The Senate Finance Committee today will likely help move President Trump’s nominee to head the Centers for Medicare and Medicaid Services (CMS) one step closer to confirmation. During a Wednesday morning session, the committee is set to vote on the nomination of Seema Verma, an Indiana-based health care consultant who is perhaps best known for her work to reform that state’s Medicaid program. In a statement announcing the planned vote, the committee’s chairman Senator Orrin Hatch (R-UT) pointed to Verma’s “extensive private sector experience” and her “clear vision for addressing the challenges facing CMS.”
Along with, of course, wondering about the fate of the Affordable Care Act under the new administration, one question many in the telehealth community likely have: To what degree does Verma (and her new boss, Health and Human Services Secretary Tom Price) plan to prioritize telemedicine? Some possible answers can be found in the written responses (obtained by Politico) to committee questions that Verma submitted to senators in advance of the vote. Striking an optimistic note, Verma stated that, in her view, “telehealth can provide innovative means of making health care more flexible and patient-centric.” Further, “Innovation within the telehealth space could help to expand access within rural and underserved areas.”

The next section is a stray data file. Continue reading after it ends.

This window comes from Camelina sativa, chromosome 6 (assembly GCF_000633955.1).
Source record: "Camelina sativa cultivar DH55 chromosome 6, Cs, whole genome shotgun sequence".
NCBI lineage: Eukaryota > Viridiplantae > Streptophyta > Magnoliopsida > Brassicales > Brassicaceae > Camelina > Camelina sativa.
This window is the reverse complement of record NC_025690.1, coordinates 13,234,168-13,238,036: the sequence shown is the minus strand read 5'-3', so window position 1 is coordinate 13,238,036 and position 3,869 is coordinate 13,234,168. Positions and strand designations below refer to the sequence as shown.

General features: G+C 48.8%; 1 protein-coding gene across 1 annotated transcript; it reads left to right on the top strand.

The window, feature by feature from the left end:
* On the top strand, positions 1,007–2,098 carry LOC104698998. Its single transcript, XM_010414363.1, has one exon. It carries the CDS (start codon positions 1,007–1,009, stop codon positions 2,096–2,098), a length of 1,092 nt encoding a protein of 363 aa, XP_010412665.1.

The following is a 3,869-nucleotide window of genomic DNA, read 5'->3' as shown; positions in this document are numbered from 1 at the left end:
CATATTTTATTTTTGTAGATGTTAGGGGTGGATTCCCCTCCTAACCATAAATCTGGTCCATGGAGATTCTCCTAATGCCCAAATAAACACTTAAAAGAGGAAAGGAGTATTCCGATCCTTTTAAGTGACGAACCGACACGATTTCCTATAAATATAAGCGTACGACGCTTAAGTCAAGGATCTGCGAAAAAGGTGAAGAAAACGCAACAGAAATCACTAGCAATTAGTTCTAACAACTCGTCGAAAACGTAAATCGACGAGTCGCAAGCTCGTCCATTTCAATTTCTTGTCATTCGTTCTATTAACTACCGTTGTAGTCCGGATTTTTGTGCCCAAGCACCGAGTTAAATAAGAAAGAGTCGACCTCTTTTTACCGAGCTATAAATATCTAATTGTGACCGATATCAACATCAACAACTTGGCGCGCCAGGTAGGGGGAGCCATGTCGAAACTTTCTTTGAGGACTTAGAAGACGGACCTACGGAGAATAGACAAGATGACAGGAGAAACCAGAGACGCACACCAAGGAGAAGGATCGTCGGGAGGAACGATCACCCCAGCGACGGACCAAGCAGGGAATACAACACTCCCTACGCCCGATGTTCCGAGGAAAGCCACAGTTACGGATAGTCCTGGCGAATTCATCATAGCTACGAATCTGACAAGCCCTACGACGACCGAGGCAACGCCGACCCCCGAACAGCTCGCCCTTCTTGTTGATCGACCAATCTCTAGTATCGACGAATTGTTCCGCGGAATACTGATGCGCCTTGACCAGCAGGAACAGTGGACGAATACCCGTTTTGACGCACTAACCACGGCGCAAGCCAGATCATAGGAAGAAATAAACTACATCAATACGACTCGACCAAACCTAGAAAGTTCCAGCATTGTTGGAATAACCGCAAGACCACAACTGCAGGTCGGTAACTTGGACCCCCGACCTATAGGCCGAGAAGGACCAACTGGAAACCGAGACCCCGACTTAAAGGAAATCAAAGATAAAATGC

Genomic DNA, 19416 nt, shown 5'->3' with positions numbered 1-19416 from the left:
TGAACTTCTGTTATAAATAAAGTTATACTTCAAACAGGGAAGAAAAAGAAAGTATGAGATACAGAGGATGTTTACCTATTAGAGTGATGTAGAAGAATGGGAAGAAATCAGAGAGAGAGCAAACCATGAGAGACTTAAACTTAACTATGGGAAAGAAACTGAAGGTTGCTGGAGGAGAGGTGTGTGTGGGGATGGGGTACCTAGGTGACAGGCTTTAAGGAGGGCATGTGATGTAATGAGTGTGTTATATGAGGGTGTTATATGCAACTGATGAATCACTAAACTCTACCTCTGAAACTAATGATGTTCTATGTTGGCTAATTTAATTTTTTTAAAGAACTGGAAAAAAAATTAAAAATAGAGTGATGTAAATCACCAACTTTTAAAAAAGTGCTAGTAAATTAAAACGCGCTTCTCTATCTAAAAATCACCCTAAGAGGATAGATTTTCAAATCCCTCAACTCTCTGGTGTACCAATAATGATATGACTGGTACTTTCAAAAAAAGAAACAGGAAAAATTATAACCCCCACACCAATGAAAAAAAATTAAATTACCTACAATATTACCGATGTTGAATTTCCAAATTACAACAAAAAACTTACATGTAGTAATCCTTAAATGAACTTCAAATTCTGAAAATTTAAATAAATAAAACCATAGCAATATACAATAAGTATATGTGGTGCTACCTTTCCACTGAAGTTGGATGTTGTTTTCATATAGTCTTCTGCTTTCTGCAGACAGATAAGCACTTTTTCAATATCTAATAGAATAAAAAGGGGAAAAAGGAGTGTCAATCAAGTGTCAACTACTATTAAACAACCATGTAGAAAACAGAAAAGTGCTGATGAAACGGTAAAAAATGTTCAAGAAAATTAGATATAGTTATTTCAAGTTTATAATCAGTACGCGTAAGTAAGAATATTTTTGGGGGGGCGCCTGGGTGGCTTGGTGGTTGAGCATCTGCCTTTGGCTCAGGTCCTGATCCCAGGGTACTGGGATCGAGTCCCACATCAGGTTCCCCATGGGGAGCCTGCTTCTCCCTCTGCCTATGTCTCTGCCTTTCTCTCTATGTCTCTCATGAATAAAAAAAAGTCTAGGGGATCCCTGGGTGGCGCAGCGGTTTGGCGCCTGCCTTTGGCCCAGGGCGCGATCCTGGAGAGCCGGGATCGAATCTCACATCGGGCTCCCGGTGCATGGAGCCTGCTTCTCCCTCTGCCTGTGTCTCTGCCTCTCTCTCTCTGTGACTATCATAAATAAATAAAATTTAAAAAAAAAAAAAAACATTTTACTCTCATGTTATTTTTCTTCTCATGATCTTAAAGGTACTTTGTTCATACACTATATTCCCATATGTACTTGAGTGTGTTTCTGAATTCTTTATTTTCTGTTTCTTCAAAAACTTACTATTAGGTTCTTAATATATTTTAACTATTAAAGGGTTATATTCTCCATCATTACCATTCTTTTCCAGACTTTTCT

During her initial confirmation hearings, Verma had raised some eyebrows among health IT advocates when she expressed concerns about the potential administrative burdens that electronic health records could impose on physicians. As The Health Care Blog reported at the time, Verma “challenged the value of electronic health records especially in small practices and rural settings and likened interoperability to a bridge too far.” In the questionnaire, however, she was more optimistic, pointing to the importance of “information sharing and allowing clinicians to be more knowledgeable about their patients.” Above all, Verma’s comments to senators do seem to indicate a willingness to embrace new technologies, particularly when it comes to expanding access to care.